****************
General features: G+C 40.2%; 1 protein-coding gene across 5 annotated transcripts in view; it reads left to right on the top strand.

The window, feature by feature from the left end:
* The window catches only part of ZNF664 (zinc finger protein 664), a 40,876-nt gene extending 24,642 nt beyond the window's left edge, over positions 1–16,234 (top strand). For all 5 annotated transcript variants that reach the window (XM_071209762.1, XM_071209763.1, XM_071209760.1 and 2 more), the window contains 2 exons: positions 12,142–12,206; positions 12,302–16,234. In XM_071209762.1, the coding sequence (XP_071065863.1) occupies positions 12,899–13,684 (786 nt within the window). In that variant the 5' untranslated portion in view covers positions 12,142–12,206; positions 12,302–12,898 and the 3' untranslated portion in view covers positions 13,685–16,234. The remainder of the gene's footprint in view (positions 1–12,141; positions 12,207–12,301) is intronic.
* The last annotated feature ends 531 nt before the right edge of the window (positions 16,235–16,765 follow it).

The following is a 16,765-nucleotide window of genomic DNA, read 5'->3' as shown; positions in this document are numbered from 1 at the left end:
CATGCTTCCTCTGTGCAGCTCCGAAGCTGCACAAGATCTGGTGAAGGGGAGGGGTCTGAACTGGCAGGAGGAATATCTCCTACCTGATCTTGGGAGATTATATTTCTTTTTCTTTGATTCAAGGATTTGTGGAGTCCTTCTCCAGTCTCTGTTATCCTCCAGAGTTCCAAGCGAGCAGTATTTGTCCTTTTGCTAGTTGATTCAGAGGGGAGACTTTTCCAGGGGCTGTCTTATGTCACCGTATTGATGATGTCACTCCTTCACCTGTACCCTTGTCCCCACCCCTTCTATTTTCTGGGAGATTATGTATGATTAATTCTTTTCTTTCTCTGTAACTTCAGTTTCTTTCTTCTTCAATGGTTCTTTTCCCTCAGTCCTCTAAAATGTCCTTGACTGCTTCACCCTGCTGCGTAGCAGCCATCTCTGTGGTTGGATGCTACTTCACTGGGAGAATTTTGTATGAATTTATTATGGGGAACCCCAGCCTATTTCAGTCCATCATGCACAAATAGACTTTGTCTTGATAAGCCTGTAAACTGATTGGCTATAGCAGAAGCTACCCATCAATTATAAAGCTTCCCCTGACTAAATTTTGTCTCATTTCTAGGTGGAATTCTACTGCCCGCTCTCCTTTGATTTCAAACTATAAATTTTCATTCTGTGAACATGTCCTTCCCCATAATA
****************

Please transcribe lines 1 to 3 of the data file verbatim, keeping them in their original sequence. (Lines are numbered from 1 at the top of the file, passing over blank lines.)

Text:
General features: G+C 40.2%; 1 protein-coding gene across 5 annotated transcripts in view; it reads left to right on the top strand.

The window, feature by feature from the left end:
* The window catches only part of ZNF664 (zinc finger protein 664), a 40,876-nt gene extending 24,642 nt beyond the window's left edge, over positions 1–16,234 (top strand). For all 5 annotated transcript variants that reach the window (XM_071209762.1, XM_071209763.1, XM_071209760.1 and 2 more), the window contains 2 exons: positions 12,142–12,206; positions 12,302–16,234. In XM_071209762.1, the coding sequence (XP_071065863.1) occupies positions 12,899–13,684 (786 nt within the window). In that variant the 5' untranslated portion in view covers positions 12,142–12,206; positions 12,302–12,898 and the 3' untranslated portion in view covers positions 13,685–16,234. The remainder of the gene's footprint in view (positions 1–12,141; positions 12,207–12,301) is intronic.